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 Article of Interest - Blind & Dyslexic

The Switch From Audio Tape to Digital Creates Problem for Recording for the Blind and Dyslexic

from Recording For The Blind and Dyslexic (RFB&D)


TROY, Mich., -- Recording For The Blind and Dyslexic (RFB&D), a national non-profit educational resource enabling those with print disabilities to complete their educations, advance their careers, and gain self- esteem, is having its difficulties these days in its efforts to produce recorded textbooks and educational materials for over 8,000 students in Michigan. The audio textbooks are supplied free on loan along with reference and support services.


The cause of the problem is that RFB&D must equip their nine recording studio booths with all new digital recording equipment within the next few months. Books on CD are not only easier for students to use, but provide several features that make listening easier. For example, students can easily find a place in a book by using the digital format.  


Acquiring the new equipment is critical because no company currently manufactures the reel-to-reel recording equipment currently in use and parts are impossible to procure. Currently, RFB&D is cannibalizing old units in order to find parts to keep the nine studios in service.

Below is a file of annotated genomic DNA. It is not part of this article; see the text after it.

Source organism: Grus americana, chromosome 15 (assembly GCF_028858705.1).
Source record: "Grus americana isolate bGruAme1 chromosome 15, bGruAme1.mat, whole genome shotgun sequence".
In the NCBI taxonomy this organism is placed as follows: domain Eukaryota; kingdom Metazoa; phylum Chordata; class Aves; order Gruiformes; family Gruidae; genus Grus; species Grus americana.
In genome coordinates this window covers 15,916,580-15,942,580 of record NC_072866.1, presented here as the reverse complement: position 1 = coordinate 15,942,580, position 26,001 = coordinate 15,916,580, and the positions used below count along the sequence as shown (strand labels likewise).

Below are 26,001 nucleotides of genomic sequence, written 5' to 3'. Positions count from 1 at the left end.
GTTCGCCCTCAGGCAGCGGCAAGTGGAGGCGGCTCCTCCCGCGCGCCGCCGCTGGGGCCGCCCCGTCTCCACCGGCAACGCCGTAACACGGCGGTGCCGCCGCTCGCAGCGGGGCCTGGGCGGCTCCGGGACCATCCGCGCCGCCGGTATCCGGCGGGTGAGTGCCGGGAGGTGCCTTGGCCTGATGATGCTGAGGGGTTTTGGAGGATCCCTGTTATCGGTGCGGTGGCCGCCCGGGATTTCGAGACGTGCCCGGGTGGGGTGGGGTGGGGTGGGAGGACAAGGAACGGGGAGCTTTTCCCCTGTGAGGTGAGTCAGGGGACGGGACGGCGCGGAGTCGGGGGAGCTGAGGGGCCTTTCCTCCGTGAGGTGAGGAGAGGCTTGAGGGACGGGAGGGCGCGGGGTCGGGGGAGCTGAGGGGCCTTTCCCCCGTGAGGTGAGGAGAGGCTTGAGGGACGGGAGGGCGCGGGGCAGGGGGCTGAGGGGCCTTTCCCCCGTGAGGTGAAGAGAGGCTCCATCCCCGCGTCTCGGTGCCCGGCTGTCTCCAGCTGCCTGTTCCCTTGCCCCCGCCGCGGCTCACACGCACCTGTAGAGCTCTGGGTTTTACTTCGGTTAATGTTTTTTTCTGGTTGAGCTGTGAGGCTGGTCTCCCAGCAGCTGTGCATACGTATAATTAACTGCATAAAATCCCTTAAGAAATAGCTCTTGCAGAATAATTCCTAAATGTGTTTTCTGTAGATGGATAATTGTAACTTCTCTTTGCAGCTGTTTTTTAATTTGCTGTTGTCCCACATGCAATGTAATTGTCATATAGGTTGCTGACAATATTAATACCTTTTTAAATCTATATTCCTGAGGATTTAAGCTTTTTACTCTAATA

According to Carla Reeb, Executive Director of the Michigan RFB&D unit in Troy, "This comes at a very bad time for us. We, like so many not-for-profit, United Fund recipients, have had to take budget cuts this year, because of the state of the economy."


"It will cost us about $15,000 dollars to equip and train operators for each of our nine recording studios and we are not able to afford much of the $135,000 it will cost.


Last year, more than 5,300 volunteers, working in RFB&D's 32 recording studios across the United States, contributed 396,703 hours of their time producing 4,160 new titles on tape, or computer disc (E-text) or CD. There are many volunteer opportunities throughout our nationwide locations. In California, units are in Los Angeles, Orange County, the Inland Empire, Santa Barbara and the Bay Area.  


When RFB&D's initial release culminates in full-scale national distribution, RFB&D's library of digital textbooks on CD-ROM will offer members unprecedented navigation and convenience. Utilizing synchronized electronic text and human voice, digital audio books can be played on standard multimedia personal computers or specialized players. The contents of a standard textbook can now be contained on a single CD that students can navigate by page, chapter or heading. Previously, a standard textbook required between eight and 12 cassette tapes that could only be navigated by forwarding or rewinding a four-track tape recorder through a series of page indicator beep tones.


For more information about RFB&D, visit it's website at


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